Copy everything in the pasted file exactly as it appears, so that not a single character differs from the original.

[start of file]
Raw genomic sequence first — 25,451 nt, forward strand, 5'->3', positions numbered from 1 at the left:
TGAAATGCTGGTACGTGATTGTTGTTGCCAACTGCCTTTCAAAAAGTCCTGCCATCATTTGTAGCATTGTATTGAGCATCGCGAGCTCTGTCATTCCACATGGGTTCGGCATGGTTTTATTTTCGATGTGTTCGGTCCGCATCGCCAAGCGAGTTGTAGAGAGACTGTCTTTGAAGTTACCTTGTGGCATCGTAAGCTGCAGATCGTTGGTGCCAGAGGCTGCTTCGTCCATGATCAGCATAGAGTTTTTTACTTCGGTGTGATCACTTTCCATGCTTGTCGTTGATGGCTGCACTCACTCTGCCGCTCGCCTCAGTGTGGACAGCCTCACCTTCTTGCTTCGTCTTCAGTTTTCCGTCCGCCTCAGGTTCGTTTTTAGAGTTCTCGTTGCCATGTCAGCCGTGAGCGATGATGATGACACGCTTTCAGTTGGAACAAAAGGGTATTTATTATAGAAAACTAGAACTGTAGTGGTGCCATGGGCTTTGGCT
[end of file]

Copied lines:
Raw genomic sequence first — 25,451 nt, forward strand, 5'->3', positions numbered from 1 at the left:
TGAAATGCTGGTACGTGATTGTTGTTGCCAACTGCCTTTCAAAAAGTCCTGCCATCATTTGTAGCATTGTATTGAGCATCGCGAGCTCTGTCATTCCACATGGGTTCGGCATGGTTTTATTTTCGATGTGTTCGGTCCGCATCGCCAAGCGAGTTGTAGAGAGACTGTCTTTGAAGTTACCTTGTGGCATCGTAAGCTGCAGATCGTTGGTGCCAGAGGCTGCTTCGTCCATGATCAGCATAGAGTTTTTTACTTCGGTGTGATCACTTTCCATGCTTGTCGTTGATGGCTGCACTCACTCTGCCGCTCGCCTCAGTGTGGACAGCCTCACCTTCTTGCTTCGTCTTCAGTTTTCCGTCCGCCTCAGGTTCGTTTTTAGAGTTCTCGTTGCCATGTCAGCCGTGAGCGATGATGATGACACGCTTTCAGTTGGAACAAAAGGGTATTTATTATAGAAAACTAGAACTGTAGTGGTGCCATGGGCTTTGGCT